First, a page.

After a few moments, your voice softened. You started pulling the hem of your shirt, a mannerism you often do when you do not know where to put your hands. I hate that I still knew all these things about you. As you finished, I saw you smile sadly at me.

I called you by your name, and stared straight into your blue eyes. Ah, blue eyes. I used to think I could swim in them. "No," I shook my head in disbelief. Now, I felt like I was drowning.

"No." You shook your head, and glared.

I tried again. "I was irrational and angry, and I lashed out with cutting words." I felt silly explaining myself without you talking back. "It was stupid and hurtful, and you didn't deserve it."

When you just kept looking down at your hands, which were playing with the tissues on the table, I continued. "I'm sorry."

"I am too."

Tears were now openly flowing from your dark eyes. I stared at the wall behind you, and before I knew it, you have already turned away from me and out into the street.

"But I'm still hurting." I heard your whisper.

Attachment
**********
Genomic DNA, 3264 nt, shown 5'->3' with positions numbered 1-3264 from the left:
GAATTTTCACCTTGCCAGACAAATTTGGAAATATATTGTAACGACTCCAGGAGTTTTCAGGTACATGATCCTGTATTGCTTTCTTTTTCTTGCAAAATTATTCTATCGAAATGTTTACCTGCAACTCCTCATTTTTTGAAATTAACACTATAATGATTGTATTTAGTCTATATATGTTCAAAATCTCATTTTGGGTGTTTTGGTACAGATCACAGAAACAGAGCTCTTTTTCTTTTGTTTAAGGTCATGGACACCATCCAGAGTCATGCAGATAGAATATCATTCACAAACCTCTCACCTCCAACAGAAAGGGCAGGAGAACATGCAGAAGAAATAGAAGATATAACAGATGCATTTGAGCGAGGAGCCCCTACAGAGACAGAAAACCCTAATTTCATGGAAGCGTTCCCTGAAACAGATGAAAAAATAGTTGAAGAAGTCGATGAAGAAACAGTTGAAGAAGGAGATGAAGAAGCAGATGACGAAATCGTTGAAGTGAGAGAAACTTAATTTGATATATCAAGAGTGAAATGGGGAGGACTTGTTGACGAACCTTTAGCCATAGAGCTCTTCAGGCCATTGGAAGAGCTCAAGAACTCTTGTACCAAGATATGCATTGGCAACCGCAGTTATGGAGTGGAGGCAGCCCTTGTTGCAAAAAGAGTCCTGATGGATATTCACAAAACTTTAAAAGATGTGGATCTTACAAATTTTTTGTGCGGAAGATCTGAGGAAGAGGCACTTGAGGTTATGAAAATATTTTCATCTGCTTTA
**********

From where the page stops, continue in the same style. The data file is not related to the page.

I went to the park. It's my next favorite place after the cafe and the bookstore. I didn't feel like going straight home after talking with you. A part of me wanted to fix it, and longed to trust you again. The other part was too tired and bruised from the frequent arguments towards the end of our relationship.

I didn't know what else to do. So I got up, and left with tears dripping along my cheeks and thick snot running down from my blotchy nose. The poor security guard by the cafe looked worried sick about me walking around in this condition. That good old man, bless him.

You, on the other hand, didn't call after me, which I honestly half expected. And half hoped for.

He slowly walked towards the swing. He remembered this place. It was near the apartment so they usually sat there whenever they had nothing to do. Just sat there and talked.